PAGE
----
Album Of The Week: Dungeonesse Dungeonesse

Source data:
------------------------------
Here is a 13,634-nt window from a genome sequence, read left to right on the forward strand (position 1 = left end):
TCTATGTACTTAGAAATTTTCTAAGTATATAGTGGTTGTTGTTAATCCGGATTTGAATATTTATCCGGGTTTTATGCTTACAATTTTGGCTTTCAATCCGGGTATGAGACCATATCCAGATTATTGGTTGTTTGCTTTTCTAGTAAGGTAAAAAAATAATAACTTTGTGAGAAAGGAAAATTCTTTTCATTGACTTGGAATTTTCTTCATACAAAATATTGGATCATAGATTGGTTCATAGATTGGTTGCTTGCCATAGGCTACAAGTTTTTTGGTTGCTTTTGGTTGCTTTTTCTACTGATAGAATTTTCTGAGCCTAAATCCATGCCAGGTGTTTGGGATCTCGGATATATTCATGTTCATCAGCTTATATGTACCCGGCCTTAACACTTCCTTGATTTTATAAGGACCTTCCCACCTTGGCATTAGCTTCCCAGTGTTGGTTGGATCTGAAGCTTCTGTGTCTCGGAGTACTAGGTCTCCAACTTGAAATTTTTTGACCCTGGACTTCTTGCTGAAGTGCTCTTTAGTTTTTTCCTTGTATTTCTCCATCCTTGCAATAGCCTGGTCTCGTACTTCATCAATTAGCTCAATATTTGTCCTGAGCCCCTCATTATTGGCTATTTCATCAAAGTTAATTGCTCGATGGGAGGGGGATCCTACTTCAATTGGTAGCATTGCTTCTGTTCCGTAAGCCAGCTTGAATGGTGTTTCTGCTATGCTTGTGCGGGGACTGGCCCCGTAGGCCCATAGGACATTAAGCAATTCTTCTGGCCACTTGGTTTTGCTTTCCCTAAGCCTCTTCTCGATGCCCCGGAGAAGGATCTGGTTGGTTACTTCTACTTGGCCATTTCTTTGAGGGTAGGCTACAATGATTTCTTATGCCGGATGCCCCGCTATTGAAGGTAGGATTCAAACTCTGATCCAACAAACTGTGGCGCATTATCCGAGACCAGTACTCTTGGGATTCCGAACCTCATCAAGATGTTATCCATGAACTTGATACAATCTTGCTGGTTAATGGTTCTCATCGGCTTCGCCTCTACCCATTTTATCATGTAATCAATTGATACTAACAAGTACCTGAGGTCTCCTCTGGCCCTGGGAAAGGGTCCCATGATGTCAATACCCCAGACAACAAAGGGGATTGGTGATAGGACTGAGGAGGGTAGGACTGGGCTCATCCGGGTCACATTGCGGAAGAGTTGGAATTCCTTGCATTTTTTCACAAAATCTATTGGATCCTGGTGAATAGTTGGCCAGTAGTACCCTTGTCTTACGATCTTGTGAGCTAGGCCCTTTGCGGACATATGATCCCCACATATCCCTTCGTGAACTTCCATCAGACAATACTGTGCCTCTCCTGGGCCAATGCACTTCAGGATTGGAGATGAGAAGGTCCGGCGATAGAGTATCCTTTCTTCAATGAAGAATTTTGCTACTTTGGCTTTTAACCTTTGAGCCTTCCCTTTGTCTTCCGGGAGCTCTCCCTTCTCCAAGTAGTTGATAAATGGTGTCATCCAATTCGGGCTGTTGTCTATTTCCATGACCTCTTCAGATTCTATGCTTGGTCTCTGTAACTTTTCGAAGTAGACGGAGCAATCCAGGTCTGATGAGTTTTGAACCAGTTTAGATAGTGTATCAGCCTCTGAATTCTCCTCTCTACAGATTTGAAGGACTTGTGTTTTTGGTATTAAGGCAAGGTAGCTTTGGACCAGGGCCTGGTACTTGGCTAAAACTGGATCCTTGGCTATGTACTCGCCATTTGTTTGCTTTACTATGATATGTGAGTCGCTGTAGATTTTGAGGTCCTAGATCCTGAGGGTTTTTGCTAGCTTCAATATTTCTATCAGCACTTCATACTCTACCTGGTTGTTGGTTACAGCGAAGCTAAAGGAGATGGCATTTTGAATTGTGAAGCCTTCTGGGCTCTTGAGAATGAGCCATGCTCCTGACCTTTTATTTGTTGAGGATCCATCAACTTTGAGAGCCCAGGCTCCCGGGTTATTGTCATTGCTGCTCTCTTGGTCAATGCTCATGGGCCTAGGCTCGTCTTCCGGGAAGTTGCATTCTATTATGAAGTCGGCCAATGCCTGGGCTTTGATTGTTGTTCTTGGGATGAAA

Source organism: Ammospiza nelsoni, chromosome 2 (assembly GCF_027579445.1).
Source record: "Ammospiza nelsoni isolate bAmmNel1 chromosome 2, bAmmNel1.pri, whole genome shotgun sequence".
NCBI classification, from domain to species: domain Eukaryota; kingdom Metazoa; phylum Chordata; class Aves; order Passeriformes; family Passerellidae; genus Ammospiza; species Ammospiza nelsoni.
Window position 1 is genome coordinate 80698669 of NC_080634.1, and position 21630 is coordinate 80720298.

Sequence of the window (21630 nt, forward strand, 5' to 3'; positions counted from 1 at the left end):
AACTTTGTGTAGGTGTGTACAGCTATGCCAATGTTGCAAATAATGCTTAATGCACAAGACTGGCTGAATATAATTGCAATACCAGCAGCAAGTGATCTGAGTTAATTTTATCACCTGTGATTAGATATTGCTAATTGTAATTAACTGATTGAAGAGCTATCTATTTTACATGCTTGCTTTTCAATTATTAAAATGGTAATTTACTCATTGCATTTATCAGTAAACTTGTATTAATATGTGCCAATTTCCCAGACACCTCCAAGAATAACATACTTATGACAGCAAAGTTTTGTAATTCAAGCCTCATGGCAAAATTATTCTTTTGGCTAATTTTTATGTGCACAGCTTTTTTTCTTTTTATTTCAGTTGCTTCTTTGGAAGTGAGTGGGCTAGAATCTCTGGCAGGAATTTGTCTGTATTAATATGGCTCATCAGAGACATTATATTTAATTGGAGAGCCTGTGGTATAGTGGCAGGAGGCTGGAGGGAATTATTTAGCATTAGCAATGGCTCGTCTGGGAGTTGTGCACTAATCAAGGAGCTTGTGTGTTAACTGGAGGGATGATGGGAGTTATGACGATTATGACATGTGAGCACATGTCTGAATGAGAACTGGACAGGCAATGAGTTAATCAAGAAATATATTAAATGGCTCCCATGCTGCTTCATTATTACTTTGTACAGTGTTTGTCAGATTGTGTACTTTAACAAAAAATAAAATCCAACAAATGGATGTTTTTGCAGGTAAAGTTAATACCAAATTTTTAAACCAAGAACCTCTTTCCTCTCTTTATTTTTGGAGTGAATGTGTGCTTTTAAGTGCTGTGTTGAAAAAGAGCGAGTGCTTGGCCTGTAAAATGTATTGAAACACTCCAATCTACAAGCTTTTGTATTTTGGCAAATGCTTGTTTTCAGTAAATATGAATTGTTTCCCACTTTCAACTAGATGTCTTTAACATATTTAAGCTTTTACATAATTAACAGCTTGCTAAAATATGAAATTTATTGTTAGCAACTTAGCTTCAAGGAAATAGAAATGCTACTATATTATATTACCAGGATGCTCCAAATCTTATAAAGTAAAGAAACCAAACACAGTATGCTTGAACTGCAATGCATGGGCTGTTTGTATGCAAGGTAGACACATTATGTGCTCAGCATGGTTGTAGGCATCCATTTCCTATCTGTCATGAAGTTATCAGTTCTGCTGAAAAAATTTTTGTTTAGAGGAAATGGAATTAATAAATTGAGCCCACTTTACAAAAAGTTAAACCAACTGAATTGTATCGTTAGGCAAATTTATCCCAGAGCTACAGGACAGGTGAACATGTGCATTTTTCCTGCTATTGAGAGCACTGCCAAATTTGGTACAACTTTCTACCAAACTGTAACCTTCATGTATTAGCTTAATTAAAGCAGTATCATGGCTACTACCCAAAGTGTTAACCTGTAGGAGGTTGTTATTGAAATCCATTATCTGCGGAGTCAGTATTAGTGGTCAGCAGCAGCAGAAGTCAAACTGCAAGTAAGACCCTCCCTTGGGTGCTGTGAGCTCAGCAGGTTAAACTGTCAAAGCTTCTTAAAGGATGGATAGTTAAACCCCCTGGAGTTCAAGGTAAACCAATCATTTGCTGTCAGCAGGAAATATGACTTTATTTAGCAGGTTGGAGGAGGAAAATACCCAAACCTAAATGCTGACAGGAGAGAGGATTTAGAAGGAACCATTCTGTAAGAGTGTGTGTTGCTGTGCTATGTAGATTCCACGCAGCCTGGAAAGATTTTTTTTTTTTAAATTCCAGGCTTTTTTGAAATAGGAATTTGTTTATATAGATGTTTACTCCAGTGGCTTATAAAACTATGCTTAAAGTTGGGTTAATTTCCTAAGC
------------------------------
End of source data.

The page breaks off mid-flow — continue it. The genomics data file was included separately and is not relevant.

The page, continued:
You haven’t always been able to hear it in the actual music that comes out of the city, but Baltimore’s DIY-heavy indie rock scene has always been a beautifully unsnobby and pop-happy sort of place. I haven’t lived there in nearly eight years, and haven’t spent nearly enough time there since I moved out, but I cherish memories of Baltimore as a place where you’d argue the merits of Three 6 Mafia deep cuts between bands at, like, an Out Hud show. When the rest of the indie world was still proudly ignorant about rap or pop music, Baltimore indie art-head types would play Ludacris, not Neutral Milk Hotel, at barbecues, and they’d hold down halfassed rap side projects that they’d trot out at house parties, or they’d book Baltimore club DJs with actual radio shows at their warehouse parties. The past few months of Daft Punk-mania has me thinking of a show I saw in the summer of 2001, one where IDM producer and weirdo rapper Cex, his voice worn out from a European tour, told an Ottobar crowd that he couldn’t really perform so he was just going to throw on Discovery and have a dance party instead. And it worked, too, up until the moment his CD started skipping and he had to get onstage and do a regular show anyway; that mix of dance-music goofiness and art-school stuntery struck me as one of the most Baltimore things I’ve ever seen. As an outsider, I’ve seen that same spirit popping up from time to time: Beach House covering Gucci Mane at Coachella, Wham City’s Whartscape fest booking Lil B before any other indie festival acknowledged his existence. And now Jenn Wasner, the powerfully gifted Wye Oak frontwoman, has made her version of a Ciara album. The saga continues.